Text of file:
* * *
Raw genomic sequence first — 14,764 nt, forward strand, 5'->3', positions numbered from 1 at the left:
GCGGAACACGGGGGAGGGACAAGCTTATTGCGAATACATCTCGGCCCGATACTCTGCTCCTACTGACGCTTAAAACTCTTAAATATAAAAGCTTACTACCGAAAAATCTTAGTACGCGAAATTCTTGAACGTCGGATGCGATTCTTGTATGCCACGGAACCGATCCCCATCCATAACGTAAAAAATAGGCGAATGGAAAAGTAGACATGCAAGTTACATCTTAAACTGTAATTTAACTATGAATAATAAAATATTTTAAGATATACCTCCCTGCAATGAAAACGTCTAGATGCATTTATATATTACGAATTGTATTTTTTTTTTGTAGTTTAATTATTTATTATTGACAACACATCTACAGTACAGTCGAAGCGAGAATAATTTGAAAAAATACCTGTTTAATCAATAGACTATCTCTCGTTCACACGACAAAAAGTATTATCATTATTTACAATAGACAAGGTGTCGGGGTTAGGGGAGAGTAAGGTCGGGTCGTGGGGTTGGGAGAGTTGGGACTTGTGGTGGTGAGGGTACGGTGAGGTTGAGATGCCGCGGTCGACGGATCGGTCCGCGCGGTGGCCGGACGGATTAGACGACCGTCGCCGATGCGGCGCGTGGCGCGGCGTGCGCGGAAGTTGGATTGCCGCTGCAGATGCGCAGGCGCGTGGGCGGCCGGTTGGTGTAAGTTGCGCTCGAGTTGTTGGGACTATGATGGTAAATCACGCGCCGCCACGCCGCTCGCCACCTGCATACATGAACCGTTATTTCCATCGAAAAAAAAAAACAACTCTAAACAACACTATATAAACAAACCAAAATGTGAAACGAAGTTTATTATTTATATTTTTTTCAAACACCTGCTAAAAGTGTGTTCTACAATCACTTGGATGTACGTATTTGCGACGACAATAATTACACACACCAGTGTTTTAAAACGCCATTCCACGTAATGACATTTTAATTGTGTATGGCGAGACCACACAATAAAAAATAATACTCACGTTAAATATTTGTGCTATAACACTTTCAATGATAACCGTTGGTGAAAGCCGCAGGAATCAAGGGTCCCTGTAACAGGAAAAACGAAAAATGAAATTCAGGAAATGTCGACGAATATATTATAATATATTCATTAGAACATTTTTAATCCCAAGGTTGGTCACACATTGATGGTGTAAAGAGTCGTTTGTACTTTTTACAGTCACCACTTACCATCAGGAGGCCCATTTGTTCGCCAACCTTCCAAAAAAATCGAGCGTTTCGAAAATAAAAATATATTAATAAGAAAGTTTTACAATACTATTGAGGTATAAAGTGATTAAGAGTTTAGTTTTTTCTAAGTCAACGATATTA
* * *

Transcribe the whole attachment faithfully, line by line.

Raw genomic sequence first — 14,764 nt, forward strand, 5'->3', positions numbered from 1 at the left:
GCGGAACACGGGGGAGGGACAAGCTTATTGCGAATACATCTCGGCCCGATACTCTGCTCCTACTGACGCTTAAAACTCTTAAATATAAAAGCTTACTACCGAAAAATCTTAGTACGCGAAATTCTTGAACGTCGGATGCGATTCTTGTATGCCACGGAACCGATCCCCATCCATAACGTAAAAAATAGGCGAATGGAAAAGTAGACATGCAAGTTACATCTTAAACTGTAATTTAACTATGAATAATAAAATATTTTAAGATATACCTCCCTGCAATGAAAACGTCTAGATGCATTTATATATTACGAATTGTATTTTTTTTTTGTAGTTTAATTATTTATTATTGACAACACATCTACAGTACAGTCGAAGCGAGAATAATTTGAAAAAATACCTGTTTAATCAATAGACTATCTCTCGTTCACACGACAAAAAGTATTATCATTATTTACAATAGACAAGGTGTCGGGGTTAGGGGAGAGTAAGGTCGGGTCGTGGGGTTGGGAGAGTTGGGACTTGTGGTGGTGAGGGTACGGTGAGGTTGAGATGCCGCGGTCGACGGATCGGTCCGCGCGGTGGCCGGACGGATTAGACGACCGTCGCCGATGCGGCGCGTGGCGCGGCGTGCGCGGAAGTTGGATTGCCGCTGCAGATGCGCAGGCGCGTGGGCGGCCGGTTGGTGTAAGTTGCGCTCGAGTTGTTGGGACTATGATGGTAAATCACGCGCCGCCACGCCGCTCGCCACCTGCATACATGAACCGTTATTTCCATCGAAAAAAAAAAACAACTCTAAACAACACTATATAAACAAACCAAAATGTGAAACGAAGTTTATTATTTATATTTTTTTCAAACACCTGCTAAAAGTGTGTTCTACAATCACTTGGATGTACGTATTTGCGACGACAATAATTACACACACCAGTGTTTTAAAACGCCATTCCACGTAATGACATTTTAATTGTGTATGGCGAGACCACACAATAAAAAATAATACTCACGTTAAATATTTGTGCTATAACACTTTCAATGATAACCGTTGGTGAAAGCCGCAGGAATCAAGGGTCCCTGTAACAGGAAAAACGAAAAATGAAATTCAGGAAATGTCGACGAATATATTATAATATATTCATTAGAACATTTTTAATCCCAAGGTTGGTCACACATTGATGGTGTAAAGAGTCGTTTGTACTTTTTACAGTCACCACTTACCATCAGGAGGCCCATTTGTTCGCCAACCTTCCAAAAAAATCGAGCGTTTCGAAAATAAAAATATATTAATAAGAAAGTTTTACAATACTATTGAGGTATAAAGTGATTAAGAGTTTAGTTTTTTCTAAGTCAACGATATTA